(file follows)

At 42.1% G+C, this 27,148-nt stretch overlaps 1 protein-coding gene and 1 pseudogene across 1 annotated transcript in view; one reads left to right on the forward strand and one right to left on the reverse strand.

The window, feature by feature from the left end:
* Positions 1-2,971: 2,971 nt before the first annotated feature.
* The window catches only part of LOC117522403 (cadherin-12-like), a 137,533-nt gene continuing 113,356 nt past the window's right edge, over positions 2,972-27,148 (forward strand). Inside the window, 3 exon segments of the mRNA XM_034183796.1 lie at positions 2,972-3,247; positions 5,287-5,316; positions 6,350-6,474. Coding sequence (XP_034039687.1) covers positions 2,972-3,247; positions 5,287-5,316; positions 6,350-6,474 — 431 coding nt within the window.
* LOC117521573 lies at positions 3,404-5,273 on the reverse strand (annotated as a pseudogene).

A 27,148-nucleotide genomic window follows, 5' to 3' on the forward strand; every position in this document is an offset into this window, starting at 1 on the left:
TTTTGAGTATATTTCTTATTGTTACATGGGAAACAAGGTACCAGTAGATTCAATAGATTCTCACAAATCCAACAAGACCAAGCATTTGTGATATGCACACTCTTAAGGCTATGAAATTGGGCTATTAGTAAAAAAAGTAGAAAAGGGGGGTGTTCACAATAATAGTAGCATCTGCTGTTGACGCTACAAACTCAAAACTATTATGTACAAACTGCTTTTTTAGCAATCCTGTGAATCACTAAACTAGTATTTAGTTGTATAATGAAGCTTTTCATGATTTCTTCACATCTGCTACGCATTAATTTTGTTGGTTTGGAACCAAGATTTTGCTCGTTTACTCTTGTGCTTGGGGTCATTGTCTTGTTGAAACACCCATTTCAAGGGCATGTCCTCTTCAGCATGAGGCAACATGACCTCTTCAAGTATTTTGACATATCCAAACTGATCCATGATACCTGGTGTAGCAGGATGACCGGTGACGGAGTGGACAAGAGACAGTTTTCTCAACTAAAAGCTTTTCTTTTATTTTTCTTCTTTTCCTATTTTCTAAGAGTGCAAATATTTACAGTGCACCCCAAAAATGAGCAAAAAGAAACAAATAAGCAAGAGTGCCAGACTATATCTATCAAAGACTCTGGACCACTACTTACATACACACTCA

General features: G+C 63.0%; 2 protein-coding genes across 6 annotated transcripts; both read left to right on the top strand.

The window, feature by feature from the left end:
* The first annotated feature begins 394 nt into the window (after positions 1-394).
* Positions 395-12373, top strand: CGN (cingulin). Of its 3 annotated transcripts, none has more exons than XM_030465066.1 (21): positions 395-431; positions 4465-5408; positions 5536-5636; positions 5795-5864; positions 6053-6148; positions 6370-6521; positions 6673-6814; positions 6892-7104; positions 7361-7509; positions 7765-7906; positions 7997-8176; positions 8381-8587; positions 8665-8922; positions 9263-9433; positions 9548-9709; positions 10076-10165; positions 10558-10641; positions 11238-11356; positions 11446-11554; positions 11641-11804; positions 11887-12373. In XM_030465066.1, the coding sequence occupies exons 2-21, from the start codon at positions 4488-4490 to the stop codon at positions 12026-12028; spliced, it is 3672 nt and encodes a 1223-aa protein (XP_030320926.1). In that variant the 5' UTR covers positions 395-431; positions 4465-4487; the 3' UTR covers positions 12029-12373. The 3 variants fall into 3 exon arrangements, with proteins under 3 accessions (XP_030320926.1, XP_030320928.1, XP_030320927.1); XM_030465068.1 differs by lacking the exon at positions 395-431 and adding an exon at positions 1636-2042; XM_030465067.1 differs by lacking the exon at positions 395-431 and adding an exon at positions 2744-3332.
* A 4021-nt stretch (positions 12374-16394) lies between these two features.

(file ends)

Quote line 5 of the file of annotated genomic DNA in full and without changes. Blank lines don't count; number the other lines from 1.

* LOC117521573 lies at positions 3,404-5,273 on the reverse strand (annotated as a pseudogene).